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Journal of Pediatric Psychology

David Whitsett, Martin F Sherman, Beth A Kotchick
Objective: Household food insecurity is common among U.S. families, and adolescents are almost twice as likely as school-aged children to be food insecure. However, little is known about how household food insecurity relates to adolescent behavioral outcomes over time. The purpose of this study was to examine whether food security status in early adolescence is associated with behavioral problems over a 6-year period in an ethnically diverse sample of teenagers from low-income households...
November 8, 2018: Journal of Pediatric Psychology
Julia K Carmody, Lee A Denson, Kevin A Hommel
Objective: The objective of this study was to systematically evaluate commercially available medication adherence apps for the inclusion of behavior change techniques (BCTs) and to conduct a usability analysis on a subset of apps with adolescents and young adults living with a chronic illness. Methods: Medication adherence apps were identified via a search of iTunes app store in August 2016. Seventy-five apps meeting initial inclusion criteria were independently coded by two researchers for the presence/absence of 26 BCTs...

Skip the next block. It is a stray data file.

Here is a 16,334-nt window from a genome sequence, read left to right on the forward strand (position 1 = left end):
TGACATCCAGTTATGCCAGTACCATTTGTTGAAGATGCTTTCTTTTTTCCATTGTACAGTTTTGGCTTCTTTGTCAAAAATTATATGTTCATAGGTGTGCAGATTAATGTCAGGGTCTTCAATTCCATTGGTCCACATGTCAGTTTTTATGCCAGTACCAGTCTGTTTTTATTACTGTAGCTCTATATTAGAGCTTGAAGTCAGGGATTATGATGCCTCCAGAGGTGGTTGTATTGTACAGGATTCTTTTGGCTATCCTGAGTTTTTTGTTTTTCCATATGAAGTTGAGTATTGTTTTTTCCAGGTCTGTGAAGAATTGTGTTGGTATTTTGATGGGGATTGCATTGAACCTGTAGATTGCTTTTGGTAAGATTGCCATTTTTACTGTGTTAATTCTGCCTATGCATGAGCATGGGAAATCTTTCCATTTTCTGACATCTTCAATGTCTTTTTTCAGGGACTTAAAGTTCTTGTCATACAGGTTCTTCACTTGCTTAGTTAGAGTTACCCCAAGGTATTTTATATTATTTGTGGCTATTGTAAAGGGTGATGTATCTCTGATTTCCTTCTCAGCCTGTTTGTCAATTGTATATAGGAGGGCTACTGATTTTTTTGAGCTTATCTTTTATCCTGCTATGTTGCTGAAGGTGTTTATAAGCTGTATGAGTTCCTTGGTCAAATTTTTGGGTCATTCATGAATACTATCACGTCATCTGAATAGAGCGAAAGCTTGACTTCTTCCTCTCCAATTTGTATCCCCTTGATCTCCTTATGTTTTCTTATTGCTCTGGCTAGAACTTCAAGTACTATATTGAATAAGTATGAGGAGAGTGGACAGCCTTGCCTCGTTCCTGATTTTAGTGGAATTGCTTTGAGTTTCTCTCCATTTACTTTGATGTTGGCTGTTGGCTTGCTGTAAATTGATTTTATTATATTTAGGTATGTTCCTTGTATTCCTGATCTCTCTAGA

October 24, 2018: Journal of Pediatric Psychology
Laura Hawkins, Luna C M Centifanti, Natalie Holman, Peter Taylor
Objective: The purpose of this study was to examine the association between factors: guilt, shame, self-compassion, and parents' psychological adjustment to their child's burn injury. Methods: Participants were 91 parents and primary caregivers (63 mothers, 25 fathers, 3 other) of 71 children recruited on the ward or at outpatient clinics during the first 8 weeks following their child's burn injury. In 20 cases, both parents participated, while for 51 children only one parent participated...